October is over, but that didn't make any difference to the stock market today -- and neither did the 12th rate hike in a row by the Federal Reserve.
Dashing hopes that a new month would bring a new mood to Wall Street, stock prices slumped today after Dell computer delivered smaller third-quarter profits than investors were expecting.
The Dow Jones industrial average fell 33 points to 10,406.77. The Standard & Poor's 500 stock index slipped 4 points to 1,202.76. The Nasdaq Stock Market composite index dropped 6 points to 2,114.05.
The decline dampened hopes that the market -- after its biggest two-day advance in more than a year -- would break out of its doldrums and climb through the end of the year.
Instead traders saw more of the same as stocks fell in response to the announcement by Dell, which ordinarily is not an important enough company to bring down the whole market.
Stocks opened slightly lower and traded listlessly except for a flurry of activity around the time the Fed delivered the rate increase that everyone was expecting.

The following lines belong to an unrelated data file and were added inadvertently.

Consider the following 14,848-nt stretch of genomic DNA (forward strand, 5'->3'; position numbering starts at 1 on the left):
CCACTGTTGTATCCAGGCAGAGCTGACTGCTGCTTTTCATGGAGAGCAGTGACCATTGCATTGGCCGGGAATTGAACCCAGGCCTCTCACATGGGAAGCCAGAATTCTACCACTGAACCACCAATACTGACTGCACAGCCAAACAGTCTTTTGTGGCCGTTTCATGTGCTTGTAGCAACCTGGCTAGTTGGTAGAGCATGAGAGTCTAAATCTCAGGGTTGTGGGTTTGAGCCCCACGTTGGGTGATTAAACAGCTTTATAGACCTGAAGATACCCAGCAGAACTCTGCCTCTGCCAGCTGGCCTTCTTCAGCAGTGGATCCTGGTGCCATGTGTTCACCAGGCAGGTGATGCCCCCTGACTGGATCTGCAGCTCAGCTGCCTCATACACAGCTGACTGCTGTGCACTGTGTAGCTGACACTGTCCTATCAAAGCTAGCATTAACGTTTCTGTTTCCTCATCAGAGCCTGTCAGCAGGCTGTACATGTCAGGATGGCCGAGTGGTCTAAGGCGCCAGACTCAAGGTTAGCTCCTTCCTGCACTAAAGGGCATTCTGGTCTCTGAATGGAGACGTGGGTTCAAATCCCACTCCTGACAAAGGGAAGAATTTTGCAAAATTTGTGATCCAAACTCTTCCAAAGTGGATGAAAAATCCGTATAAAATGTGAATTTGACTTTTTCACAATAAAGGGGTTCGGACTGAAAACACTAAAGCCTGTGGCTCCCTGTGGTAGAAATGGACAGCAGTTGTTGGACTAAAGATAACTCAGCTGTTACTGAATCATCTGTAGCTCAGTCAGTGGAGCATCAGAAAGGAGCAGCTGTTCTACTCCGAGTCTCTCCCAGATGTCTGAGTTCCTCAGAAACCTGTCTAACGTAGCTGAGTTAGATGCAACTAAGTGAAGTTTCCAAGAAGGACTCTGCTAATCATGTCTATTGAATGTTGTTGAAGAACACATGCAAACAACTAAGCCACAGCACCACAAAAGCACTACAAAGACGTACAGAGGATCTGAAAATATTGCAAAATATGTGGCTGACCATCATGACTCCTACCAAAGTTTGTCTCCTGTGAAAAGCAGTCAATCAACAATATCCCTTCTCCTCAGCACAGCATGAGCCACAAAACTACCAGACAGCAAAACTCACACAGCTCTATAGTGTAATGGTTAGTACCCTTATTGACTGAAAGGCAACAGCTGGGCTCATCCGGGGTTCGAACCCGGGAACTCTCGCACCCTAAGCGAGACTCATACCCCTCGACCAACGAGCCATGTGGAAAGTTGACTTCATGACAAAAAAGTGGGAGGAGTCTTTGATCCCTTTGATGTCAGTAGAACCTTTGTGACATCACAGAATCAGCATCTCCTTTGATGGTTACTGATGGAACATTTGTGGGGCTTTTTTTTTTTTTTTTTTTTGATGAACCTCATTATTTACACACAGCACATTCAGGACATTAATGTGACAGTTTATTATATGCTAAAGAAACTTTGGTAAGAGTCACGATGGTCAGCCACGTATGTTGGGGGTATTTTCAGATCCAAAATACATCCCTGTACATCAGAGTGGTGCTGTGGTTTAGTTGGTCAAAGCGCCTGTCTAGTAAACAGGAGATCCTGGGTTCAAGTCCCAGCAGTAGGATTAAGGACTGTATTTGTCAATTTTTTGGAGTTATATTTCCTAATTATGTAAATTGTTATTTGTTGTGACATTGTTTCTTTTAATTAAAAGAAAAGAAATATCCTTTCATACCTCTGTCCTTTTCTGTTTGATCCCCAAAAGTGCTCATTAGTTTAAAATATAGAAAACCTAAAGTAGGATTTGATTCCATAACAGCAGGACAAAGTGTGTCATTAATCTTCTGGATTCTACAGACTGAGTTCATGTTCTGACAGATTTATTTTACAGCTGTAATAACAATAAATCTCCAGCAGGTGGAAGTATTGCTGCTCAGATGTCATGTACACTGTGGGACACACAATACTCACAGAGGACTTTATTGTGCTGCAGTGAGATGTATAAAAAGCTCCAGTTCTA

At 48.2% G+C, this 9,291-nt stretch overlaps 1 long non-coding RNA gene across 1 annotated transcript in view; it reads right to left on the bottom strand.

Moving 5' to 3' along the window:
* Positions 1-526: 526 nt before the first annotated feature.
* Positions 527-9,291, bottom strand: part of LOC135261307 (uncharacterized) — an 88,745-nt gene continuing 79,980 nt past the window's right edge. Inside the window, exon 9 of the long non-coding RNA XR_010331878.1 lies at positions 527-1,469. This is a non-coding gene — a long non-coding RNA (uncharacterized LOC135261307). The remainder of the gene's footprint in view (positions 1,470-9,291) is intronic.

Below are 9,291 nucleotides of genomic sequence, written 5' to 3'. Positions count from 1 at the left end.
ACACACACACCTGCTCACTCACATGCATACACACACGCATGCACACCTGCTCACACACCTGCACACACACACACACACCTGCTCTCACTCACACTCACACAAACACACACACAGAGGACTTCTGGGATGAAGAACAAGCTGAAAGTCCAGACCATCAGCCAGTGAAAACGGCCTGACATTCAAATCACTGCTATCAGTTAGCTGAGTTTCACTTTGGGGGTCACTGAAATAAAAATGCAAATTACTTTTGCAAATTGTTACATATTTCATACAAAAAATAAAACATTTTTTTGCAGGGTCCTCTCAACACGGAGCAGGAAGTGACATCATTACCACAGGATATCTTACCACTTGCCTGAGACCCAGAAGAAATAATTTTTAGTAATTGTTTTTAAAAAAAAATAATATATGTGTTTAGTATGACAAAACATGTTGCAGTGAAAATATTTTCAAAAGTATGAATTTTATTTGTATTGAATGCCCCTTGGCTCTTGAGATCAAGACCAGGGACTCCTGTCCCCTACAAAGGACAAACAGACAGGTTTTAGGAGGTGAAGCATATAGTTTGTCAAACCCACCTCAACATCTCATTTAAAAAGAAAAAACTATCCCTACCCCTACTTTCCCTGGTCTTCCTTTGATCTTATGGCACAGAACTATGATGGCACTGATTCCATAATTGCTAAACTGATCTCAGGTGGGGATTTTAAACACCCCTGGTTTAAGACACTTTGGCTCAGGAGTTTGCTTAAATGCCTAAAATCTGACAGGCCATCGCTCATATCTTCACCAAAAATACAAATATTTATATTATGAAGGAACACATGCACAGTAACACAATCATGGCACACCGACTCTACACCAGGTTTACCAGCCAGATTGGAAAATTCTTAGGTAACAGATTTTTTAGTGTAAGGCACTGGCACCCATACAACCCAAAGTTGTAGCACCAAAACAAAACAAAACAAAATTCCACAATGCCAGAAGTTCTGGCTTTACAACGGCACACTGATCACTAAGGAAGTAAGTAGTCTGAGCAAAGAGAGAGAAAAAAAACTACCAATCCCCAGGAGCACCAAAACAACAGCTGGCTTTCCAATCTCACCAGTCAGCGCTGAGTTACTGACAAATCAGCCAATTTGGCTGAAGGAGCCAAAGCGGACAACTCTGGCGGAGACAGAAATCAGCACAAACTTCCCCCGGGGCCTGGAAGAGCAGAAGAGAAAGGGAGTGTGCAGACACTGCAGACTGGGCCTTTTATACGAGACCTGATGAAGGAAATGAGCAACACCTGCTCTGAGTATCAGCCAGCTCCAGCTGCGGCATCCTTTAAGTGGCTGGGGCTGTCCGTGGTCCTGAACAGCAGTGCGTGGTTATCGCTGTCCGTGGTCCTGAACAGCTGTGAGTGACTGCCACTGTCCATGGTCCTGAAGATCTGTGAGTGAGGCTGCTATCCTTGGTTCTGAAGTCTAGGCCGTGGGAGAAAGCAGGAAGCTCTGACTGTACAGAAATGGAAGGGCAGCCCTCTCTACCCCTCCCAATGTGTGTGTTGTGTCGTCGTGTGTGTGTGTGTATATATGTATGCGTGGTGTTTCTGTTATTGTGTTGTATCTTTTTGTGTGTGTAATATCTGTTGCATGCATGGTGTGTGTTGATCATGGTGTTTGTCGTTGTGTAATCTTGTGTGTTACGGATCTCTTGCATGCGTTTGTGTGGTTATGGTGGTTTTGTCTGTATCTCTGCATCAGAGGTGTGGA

In its action today, the Fed added a quarter of a point to the rate that banks pay for overnight loans, bringing it to 4 percent.
Home equity loans based on the prime rate will go up as the result of the decision, which automatically boosts the prime. Some credit cards tied to the prime will also carry higher rates and eventually the increases will filter through to the mortgage market -- where rates have lagged behind the Fed.
The flip side of the coin, however, means better returns for savers, who now can find money market accounts and short-term certificates of deposit carrying rates in the 3.75 percent to 4.5 percent range.
That makes parking the money in the bank look quite attractive compared to stocks, which are down for the year.